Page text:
Capacitive linear encoders offer new opportunities for integration

Partnership met KappaSense
In the world of advanced technology, accurate measurement is essential for production systems to run smoothly. For positioning, this often comes down to deploying the most appropriate encoder for each situation. But there is so much choice; how do you determine which type best suits your circumstances and needs? A new partnership with KappaSense offers many additional options around capacitive linear encoders.

What is the function of a capacitive linear encoder?

A capacitive linear encoder is an advanced measuring instrument that can accurately determine the position or displacement of an object. The system consists of a scale (or ruler) with a series of precisely applied patterns and a measuring head that moves along this scale. The measuring head detects changes in capacitance due to the relative motion between the head and the scale. These changes in capacitance are converted into electrical signals, which are then translated into a digital readout indicating a position along the scale.

Their impressive accuracy and resolution make capacitive linear encoders often used in precision instrumentation and equipment, such as semiconductor manufacturing, microscopy, and precision workshops. Although they are sensitive to environmental factors like temperature and humidity, modern designs often incorporate compensation mechanisms to minimize these influences.

Mapping needs

To properly identify the needs of a potential user, knowledge of the on-site situation is important. What does that application look like? What exactly needs to be measured? What will be the location of the sensor? Is it inside or outside, movable or static, deep inside the machinery, or on the surface? An encoder excels at accurately measuring distances or position changes, but choosing the right method depends on the specific conditions of the application.

Sentech product manager Rob Kuijpers: "We often receive requests to develop modules that measure distances from a specific position. The diversity of approaches requires careful tuning to each company's specific situation."

Different types of encoders and techniques

In fact, there are numerous methods for making measurements. There’s a difference between rotary and linear encoders, and you can take the measurement absolutely or incrementally. In the latter case, the measurement starts from a fixed reference point, and the differences gradually increase. Moreover, different techniques are available, including optical, inductive, and capacitive encoders.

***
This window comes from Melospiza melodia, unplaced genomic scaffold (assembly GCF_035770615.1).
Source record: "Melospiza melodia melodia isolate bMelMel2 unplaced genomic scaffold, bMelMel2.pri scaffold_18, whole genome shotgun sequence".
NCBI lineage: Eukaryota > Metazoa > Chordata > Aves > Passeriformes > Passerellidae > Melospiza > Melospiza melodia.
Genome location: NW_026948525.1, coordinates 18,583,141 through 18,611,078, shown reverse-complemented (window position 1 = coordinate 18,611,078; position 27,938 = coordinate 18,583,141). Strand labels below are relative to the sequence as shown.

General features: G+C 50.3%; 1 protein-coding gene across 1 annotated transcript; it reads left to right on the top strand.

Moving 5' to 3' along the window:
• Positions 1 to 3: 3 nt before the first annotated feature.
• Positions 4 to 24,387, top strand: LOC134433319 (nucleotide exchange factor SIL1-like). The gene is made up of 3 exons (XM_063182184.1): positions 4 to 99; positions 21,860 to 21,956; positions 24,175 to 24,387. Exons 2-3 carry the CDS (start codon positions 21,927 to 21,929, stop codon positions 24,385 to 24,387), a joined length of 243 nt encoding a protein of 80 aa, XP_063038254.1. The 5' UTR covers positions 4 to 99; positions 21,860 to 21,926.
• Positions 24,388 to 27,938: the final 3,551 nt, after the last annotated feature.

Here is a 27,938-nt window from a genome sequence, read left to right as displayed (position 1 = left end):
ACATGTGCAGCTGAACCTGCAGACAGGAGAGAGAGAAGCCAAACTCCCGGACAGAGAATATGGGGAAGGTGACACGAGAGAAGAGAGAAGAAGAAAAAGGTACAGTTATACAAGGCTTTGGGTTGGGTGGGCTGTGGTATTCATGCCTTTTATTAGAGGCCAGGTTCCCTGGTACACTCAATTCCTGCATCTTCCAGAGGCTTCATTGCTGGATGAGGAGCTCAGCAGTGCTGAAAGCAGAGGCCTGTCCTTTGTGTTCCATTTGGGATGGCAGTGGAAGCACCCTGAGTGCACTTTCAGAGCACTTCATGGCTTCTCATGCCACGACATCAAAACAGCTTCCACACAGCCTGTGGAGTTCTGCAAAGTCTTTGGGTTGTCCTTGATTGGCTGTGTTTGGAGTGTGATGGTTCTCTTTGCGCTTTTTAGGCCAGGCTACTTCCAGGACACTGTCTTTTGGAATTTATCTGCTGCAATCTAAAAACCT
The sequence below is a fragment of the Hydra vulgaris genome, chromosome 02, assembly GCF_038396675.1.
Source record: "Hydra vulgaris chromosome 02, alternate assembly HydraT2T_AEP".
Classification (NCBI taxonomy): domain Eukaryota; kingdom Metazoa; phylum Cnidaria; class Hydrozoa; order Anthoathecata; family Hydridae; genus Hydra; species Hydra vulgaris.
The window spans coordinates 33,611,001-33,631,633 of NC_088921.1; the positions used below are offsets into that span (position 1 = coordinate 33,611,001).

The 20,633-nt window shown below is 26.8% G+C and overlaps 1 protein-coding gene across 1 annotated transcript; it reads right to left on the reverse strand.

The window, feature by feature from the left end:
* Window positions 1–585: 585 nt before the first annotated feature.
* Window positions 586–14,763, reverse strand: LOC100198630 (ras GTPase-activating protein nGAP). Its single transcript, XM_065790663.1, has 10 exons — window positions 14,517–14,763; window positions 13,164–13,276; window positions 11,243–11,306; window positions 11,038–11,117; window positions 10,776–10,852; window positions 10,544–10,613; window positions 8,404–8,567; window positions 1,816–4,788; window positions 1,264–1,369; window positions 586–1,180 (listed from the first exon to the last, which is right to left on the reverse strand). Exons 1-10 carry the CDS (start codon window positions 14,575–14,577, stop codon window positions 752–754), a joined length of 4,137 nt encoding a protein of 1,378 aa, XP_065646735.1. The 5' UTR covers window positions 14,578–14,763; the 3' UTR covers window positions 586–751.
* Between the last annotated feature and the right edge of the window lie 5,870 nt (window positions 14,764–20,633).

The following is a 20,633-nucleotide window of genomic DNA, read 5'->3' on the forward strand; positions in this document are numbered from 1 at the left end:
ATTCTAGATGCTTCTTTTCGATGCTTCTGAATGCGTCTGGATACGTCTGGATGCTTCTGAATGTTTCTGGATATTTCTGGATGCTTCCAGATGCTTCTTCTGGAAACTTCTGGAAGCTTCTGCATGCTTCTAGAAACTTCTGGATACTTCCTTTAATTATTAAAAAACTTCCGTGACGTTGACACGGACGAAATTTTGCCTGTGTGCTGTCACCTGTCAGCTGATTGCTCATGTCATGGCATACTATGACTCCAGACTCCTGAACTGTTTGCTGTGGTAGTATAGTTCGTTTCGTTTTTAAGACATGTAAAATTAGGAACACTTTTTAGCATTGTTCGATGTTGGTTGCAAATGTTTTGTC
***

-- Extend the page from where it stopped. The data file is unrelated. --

Read more about the different encoders here 

Partnership with KappaSense

"For the capacitive linear encoders, there is one supplier that stands out head and shoulders above the rest, and that’s KappaSense, an Israeli company that is totally dedicated to this field of expertise," says Rob. "We are therefore very pleased that we were recently able to enter into a partnership with KappaSense." He points to the customer benefit, partly thanks to that company's extensive portfolio. Think of:

  • The FLEXe encoder with excellent installation tolerances for alignment (compared to optical technology, the distance between the scale and the encoder can be as much as four times larger with capacitive technology),
  • the FREEe encoder, where the controlled part is the statically mounted part, which has the advantage that the moving part has no cable,
  • the µFREE encoder with transmitter and receiver on the same side (thus single-sided encoder-scale combination) and again no cable to the moving part,
  • the XY encoder with feedback in one direction and, at the same time, full flexibility also in the other direction.

What also helps is that developments at KappaSense do not stand still, so numerous new applications can be fulfilled in the near future. For example, work is underway on the dual readhead for FREEe and µFREE, where multiple positions can be reflected simultaneously within the same measurement system. Stitching of measurement systems is also planned, with the moving part to be measured seamlessly transitioned into a connecting measuring range. In addition, there will be an XY encoder that provides position feedback in both directions.

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In short, the agreement with KappaSense offers a wide range of possible use cases that would benefit from such capacitive linear encoder technology, benefiting for example these markets:

  • industrial automation
  • semiconductor manufacturing
  • metrology & inspection
  • medical equipment
  • printing & packaging
  • aerospace & defense
  • electronics manufacturing


Regardless of choice, the final solution must fit seamlessly into the customer's work process. Rob says: "We strive for brand independence and an assembly that can be logically integrated into the customer's existing systems. Often, this means we ask the supplier to adjust the standard product or take that up ourselves." As a result, the specific requirements, such as cables, brackets, or a certain cleanliness of a product, can vary from customer to customer. "Given the unique requirements of each user, different brands may even come together in one integrated module, all to ensure smooth and effective integration."